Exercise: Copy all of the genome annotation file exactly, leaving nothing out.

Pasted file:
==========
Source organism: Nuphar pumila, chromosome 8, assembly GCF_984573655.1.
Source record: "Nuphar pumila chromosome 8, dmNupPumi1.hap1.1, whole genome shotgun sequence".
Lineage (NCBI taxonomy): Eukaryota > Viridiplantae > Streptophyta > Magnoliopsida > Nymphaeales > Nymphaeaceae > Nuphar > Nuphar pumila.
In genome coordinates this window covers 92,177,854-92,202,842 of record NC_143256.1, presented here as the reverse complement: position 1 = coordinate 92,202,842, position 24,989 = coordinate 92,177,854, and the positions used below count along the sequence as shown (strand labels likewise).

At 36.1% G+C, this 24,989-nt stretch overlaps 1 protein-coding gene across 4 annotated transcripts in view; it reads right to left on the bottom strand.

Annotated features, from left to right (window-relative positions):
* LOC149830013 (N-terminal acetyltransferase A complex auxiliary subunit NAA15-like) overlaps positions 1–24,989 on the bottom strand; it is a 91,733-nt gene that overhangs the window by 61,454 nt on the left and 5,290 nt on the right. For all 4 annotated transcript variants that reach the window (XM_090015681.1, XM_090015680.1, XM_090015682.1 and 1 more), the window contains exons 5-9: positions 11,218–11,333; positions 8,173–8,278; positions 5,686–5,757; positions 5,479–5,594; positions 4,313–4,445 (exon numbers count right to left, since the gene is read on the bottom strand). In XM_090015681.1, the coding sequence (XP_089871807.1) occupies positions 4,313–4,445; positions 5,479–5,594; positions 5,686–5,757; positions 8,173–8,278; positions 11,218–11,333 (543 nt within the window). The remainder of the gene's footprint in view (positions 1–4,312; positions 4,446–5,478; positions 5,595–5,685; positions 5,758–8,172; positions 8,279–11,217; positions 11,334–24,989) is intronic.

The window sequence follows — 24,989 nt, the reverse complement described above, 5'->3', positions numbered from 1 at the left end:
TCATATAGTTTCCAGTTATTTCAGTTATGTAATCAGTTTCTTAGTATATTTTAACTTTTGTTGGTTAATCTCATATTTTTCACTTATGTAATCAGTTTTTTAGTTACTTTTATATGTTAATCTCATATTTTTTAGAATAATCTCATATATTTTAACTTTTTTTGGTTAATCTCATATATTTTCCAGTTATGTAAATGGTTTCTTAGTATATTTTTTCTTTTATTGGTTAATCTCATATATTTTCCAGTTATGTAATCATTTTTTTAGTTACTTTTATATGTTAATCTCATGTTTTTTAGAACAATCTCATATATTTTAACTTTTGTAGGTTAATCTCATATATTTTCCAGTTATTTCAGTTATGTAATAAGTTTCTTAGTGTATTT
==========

Source organism: Nuphar pumila, chromosome 8, assembly GCF_984573655.1.
Source record: "Nuphar pumila chromosome 8, dmNupPumi1.hap1.1, whole genome shotgun sequence".
Lineage (NCBI taxonomy): Eukaryota > Viridiplantae > Streptophyta > Magnoliopsida > Nymphaeales > Nymphaeaceae > Nuphar > Nuphar pumila.
In genome coordinates this window covers 92,177,854-92,202,842 of record NC_143256.1, presented here as the reverse complement: position 1 = coordinate 92,202,842, position 24,989 = coordinate 92,177,854, and the positions used below count along the sequence as shown (strand labels likewise).

At 36.1% G+C, this 24,989-nt stretch overlaps 1 protein-coding gene across 4 annotated transcripts in view; it reads right to left on the bottom strand.

Annotated features, from left to right (window-relative positions):
* LOC149830013 (N-terminal acetyltransferase A complex auxiliary subunit NAA15-like) overlaps positions 1–24,989 on the bottom strand; it is a 91,733-nt gene that overhangs the window by 61,454 nt on the left and 5,290 nt on the right. For all 4 annotated transcript variants that reach the window (XM_090015681.1, XM_090015680.1, XM_090015682.1 and 1 more), the window contains exons 5-9: positions 11,218–11,333; positions 8,173–8,278; positions 5,686–5,757; positions 5,479–5,594; positions 4,313–4,445 (exon numbers count right to left, since the gene is read on the bottom strand). In XM_090015681.1, the coding sequence (XP_089871807.1) occupies positions 4,313–4,445; positions 5,479–5,594; positions 5,686–5,757; positions 8,173–8,278; positions 11,218–11,333 (543 nt within the window). The remainder of the gene's footprint in view (positions 1–4,312; positions 4,446–5,478; positions 5,595–5,685; positions 5,758–8,172; positions 8,279–11,217; positions 11,334–24,989) is intronic.

The window sequence follows — 24,989 nt, the reverse complement described above, 5'->3', positions numbered from 1 at the left end:
TCATATAGTTTCCAGTTATTTCAGTTATGTAATCAGTTTCTTAGTATATTTTAACTTTTGTTGGTTAATCTCATATTTTTCACTTATGTAATCAGTTTTTTAGTTACTTTTATATGTTAATCTCATATTTTTTAGAATAATCTCATATATTTTAACTTTTTTTGGTTAATCTCATATATTTTCCAGTTATGTAAATGGTTTCTTAGTATATTTTTTCTTTTATTGGTTAATCTCATATATTTTCCAGTTATGTAATCATTTTTTTAGTTACTTTTATATGTTAATCTCATGTTTTTTAGAACAATCTCATATATTTTAACTTTTGTAGGTTAATCTCATATATTTTCCAGTTATTTCAGTTATGTAATAAGTTTCTTAGTGTATTT